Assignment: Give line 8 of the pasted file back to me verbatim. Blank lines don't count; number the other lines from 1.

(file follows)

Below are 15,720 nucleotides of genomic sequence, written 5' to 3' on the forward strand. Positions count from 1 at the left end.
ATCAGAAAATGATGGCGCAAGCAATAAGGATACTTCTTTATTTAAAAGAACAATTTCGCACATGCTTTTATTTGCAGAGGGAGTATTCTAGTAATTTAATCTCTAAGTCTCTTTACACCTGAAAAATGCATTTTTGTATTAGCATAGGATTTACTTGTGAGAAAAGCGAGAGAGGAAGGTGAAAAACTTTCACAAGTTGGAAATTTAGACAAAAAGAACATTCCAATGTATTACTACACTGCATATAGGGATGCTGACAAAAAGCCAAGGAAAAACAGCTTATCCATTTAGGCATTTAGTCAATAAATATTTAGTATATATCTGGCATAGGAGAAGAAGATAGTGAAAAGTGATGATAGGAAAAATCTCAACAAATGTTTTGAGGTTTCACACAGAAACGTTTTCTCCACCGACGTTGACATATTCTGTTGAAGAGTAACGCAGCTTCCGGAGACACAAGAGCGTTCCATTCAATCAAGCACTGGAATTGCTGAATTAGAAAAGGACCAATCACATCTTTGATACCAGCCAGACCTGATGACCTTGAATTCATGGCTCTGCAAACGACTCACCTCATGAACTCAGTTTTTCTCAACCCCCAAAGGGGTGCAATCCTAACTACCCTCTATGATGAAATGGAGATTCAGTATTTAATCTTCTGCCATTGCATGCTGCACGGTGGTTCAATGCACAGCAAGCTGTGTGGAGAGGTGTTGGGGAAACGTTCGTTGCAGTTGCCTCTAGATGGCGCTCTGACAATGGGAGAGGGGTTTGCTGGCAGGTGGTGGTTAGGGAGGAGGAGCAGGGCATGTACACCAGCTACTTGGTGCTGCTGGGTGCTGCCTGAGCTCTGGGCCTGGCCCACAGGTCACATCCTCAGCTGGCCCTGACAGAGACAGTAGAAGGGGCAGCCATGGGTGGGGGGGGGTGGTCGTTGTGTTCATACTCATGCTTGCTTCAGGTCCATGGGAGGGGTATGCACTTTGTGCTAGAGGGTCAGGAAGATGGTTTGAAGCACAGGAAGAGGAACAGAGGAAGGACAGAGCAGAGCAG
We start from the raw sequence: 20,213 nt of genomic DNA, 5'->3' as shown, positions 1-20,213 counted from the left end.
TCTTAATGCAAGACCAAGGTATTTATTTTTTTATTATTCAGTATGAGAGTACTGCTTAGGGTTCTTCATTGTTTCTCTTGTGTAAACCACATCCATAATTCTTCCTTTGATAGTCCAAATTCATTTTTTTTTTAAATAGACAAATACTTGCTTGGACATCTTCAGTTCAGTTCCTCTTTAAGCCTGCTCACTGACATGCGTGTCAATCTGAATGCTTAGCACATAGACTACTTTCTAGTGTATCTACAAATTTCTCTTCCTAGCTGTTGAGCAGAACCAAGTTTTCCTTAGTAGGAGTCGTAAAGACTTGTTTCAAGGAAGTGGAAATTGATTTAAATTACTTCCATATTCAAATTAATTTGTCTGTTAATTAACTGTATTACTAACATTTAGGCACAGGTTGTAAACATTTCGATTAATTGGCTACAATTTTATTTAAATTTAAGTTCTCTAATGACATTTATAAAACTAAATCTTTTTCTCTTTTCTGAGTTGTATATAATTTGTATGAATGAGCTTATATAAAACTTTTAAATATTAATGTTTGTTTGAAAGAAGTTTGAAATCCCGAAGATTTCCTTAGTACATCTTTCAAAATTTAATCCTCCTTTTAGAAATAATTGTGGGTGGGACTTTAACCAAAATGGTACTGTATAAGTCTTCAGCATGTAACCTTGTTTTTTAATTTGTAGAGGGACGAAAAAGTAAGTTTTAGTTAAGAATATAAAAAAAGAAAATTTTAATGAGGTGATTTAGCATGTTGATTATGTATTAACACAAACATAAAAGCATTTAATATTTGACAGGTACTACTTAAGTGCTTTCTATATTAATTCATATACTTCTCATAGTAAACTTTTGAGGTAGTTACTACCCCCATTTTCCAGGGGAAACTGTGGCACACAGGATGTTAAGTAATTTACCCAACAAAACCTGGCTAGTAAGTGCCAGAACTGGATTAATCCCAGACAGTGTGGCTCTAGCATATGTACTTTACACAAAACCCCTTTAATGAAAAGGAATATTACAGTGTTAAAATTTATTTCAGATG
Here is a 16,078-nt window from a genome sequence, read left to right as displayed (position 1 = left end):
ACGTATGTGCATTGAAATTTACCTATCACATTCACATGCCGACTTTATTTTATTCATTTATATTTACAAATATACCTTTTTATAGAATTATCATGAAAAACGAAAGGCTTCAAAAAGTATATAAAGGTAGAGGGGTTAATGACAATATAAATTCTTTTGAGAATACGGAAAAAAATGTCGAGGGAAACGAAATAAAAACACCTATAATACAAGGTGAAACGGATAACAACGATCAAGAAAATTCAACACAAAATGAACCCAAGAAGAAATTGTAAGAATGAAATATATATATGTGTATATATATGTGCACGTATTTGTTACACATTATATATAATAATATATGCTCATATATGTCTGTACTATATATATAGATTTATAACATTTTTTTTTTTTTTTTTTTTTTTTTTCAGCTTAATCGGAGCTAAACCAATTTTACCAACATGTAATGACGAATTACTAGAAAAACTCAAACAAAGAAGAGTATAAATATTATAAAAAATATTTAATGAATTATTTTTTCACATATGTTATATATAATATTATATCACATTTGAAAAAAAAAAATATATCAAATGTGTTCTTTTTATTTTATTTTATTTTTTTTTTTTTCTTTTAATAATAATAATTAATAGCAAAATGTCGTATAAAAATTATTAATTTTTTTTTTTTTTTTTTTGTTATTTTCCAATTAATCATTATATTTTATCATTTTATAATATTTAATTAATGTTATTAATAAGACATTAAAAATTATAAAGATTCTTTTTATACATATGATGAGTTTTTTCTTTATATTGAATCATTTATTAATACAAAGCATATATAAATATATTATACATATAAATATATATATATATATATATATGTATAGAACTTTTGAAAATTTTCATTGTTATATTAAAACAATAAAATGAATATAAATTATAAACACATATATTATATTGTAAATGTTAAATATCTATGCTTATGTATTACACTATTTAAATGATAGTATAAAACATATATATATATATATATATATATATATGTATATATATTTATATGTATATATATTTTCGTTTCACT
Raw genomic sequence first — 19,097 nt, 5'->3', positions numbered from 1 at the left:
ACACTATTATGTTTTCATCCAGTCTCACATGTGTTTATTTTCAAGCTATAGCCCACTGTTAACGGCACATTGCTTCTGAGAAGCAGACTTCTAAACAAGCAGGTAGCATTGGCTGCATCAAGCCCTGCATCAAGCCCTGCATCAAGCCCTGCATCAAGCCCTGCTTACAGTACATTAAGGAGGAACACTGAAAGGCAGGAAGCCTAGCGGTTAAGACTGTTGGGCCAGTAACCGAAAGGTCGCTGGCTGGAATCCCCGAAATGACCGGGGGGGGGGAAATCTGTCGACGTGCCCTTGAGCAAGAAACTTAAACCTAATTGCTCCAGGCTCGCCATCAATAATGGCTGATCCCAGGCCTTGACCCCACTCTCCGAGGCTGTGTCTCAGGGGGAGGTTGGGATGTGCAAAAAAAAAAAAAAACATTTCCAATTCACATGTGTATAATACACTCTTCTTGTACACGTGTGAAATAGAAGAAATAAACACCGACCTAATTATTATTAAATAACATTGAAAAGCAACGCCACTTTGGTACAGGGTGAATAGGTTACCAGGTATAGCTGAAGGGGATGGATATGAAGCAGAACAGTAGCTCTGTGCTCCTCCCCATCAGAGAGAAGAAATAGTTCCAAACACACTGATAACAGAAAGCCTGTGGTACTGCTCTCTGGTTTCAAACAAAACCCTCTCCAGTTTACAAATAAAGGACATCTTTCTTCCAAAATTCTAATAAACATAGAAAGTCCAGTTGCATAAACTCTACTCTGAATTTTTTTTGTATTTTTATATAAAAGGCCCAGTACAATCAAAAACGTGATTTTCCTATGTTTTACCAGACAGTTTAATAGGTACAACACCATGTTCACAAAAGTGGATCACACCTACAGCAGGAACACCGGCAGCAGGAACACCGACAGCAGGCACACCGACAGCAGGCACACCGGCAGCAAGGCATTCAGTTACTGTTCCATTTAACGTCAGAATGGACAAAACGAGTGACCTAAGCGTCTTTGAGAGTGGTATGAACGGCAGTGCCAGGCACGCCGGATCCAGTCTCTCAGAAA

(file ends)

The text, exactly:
ACACTATTATGTTTTCATCCAGTCTCACATGTGTTTATTTTCAAGCTATAGCCCACTGTTAACGGCACATTGCTTCTGAGAAGCAGACTTCTAAACAAGCAGGTAGCATTGGCTGCATCAAGCCCTGCATCAAGCCCTGCATCAAGCCCTGCATCAAGCCCTGCTTACAGTACATTAAGGAGGAACACTGAAAGGCAGGAAGCCTAGCGGTTAAGACTGTTGGGCCAGTAACCGAAAGGTCGCTGGCTGGAATCCCCGAAATGACCGGGGGGGGGGAAATCTGTCGACGTGCCCTTGAGCAAGAAACTTAAACCTAATTGCTCCAGGCTCGCCATCAATAATGGCTGATCCCAGGCCTTGACCCCACTCTCCGAGGCTGTGTCTCAGGGGGAGGTTGGGATGTGCAAAAAAAAAAAAAAACATTTCCAATTCACATGTGTATAATACACTCTTCTTGTACACGTGTGAAATAGAAGAAATAAACACCGACCTAATTATTATTAAATAACATTGAAAAGCAACGCCACTTTGGTACAGGGTGAATAGGTTACCAGGTATAGCTGAAGGGGATGGATATGAAGCAGAACAGTAGCTCTGTGCTCCTCCCCATCAGAGAGAAGAAATAGTTCCAAACACACTGATAACAGAAAGCCTGTGGTACTGCTCTCTGGTTTCAAACAAAACCCTCTCCAGTTTACAAATAAAGGACATCTTTCTTCCAAAATTCTAATAAACATAGAAAGTCCAGTTGCATAAACTCTACTCTGAATTTTTTTTGTATTTTTATATAAAAGGCCCAGTACAATCAAAAACGTGATTTTCCTATGTTTTACCAGACAGTTTAATAGGTACAACACCATGTTCACAAAAGTGGATCACACCTACAGCAGGAACACCGGCAGCAGGAACACCGACAGCAGGCACACCGACAGCAGGCACACCGGCAGCAAGGCATTCAGTTACTGTTCCATTTAACGTCAGAATGGACAAAACGAGTGACCTAAGCGTCTTTGAGAGTGGTATGAACGGCAGTGCCAGGCACGCCGGATCCAGTCTCTCAGAAA